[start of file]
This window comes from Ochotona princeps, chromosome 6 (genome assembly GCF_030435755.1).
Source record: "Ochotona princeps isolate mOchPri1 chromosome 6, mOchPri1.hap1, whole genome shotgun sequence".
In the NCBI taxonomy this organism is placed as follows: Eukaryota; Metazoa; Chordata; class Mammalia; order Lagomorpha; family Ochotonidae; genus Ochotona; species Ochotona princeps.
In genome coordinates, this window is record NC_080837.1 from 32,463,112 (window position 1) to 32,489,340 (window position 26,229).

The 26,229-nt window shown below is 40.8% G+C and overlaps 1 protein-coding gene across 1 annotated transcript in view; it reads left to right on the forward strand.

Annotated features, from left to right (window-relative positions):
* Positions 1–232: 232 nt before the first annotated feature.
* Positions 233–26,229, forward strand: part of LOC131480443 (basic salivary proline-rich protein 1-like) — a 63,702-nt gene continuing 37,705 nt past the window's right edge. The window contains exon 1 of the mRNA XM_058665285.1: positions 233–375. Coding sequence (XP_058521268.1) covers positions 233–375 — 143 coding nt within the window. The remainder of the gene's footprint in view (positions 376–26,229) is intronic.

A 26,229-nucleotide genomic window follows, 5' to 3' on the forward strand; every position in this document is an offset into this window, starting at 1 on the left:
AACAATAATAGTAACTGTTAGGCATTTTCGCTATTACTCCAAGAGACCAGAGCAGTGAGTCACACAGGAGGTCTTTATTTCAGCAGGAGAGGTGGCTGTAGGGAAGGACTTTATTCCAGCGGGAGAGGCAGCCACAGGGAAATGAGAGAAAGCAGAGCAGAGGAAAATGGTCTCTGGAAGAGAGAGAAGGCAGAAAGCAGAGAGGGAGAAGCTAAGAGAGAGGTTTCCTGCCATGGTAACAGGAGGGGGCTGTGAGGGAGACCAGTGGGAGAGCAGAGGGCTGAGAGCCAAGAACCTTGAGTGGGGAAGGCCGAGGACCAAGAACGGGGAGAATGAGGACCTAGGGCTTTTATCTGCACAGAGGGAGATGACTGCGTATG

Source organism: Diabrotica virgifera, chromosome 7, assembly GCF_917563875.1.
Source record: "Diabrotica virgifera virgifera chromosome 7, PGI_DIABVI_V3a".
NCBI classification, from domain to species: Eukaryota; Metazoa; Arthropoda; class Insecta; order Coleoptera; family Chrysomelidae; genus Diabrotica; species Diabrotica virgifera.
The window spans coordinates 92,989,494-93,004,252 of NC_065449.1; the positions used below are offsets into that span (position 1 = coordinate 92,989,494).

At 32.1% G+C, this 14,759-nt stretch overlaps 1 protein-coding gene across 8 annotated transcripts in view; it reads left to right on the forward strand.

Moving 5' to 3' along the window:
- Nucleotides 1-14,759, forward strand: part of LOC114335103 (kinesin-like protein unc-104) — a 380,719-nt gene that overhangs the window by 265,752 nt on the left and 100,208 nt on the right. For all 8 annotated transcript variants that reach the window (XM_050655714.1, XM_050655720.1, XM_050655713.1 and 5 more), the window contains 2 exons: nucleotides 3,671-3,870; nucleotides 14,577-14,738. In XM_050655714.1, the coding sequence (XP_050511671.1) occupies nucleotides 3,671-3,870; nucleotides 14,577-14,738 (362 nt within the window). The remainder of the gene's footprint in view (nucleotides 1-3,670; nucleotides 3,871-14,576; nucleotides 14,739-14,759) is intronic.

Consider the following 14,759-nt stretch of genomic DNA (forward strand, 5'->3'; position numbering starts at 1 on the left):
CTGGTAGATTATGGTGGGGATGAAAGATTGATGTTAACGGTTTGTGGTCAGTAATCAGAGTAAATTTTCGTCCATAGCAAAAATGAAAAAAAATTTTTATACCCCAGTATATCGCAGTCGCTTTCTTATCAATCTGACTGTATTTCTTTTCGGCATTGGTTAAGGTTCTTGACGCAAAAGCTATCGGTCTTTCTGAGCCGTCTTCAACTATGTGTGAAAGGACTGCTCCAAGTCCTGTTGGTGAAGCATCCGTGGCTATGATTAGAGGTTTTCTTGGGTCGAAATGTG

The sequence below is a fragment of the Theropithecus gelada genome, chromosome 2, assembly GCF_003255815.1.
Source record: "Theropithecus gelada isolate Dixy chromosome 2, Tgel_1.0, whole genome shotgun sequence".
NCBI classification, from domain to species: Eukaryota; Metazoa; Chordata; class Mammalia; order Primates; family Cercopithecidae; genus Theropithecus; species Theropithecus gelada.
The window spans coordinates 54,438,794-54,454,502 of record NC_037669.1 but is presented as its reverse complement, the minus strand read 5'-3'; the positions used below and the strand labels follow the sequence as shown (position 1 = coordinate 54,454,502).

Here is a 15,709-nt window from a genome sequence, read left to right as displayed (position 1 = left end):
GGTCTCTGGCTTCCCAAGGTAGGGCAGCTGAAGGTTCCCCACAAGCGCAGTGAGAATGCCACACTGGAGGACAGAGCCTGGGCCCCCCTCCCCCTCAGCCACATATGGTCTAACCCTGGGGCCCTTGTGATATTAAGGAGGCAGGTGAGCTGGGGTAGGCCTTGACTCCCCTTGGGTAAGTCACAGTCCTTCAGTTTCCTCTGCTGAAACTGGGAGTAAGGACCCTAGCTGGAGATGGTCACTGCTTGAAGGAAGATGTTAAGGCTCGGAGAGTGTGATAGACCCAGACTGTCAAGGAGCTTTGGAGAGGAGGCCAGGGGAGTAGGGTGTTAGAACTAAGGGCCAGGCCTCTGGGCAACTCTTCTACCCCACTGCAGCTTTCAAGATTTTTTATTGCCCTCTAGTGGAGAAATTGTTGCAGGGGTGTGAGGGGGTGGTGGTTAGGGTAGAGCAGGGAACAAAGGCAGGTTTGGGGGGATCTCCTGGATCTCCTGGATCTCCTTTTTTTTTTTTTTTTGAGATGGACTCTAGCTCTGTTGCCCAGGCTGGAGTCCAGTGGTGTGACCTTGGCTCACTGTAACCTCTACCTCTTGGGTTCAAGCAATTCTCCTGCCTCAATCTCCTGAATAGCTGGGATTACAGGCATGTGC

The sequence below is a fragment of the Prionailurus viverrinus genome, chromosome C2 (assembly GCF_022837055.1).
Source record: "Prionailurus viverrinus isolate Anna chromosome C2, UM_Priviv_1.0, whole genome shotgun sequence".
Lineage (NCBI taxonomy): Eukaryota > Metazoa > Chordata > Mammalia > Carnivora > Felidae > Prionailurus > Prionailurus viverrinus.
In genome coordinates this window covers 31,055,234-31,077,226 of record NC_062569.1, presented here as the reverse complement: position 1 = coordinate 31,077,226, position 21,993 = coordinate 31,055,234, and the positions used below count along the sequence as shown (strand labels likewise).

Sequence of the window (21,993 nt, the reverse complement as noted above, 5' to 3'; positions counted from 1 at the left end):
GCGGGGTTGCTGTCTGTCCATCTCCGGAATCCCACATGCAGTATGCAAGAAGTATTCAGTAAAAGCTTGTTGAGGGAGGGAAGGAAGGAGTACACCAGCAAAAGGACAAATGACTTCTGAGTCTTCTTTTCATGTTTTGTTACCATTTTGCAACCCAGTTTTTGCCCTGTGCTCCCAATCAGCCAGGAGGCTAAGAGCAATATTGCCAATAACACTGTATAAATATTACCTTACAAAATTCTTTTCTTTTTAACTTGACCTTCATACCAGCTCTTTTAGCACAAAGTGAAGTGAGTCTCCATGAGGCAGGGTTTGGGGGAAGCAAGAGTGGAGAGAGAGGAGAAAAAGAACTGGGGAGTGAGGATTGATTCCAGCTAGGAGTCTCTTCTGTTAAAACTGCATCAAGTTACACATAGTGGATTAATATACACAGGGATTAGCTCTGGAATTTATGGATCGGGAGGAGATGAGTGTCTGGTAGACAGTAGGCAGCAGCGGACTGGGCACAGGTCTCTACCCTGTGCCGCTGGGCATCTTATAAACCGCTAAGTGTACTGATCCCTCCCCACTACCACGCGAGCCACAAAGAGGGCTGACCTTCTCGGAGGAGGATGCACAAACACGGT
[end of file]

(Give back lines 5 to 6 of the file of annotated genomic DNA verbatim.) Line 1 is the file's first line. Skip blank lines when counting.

The 26,229-nt window shown below is 40.8% G+C and overlaps 1 protein-coding gene across 1 annotated transcript in view; it reads left to right on the forward strand.

Annotated features, from left to right (window-relative positions):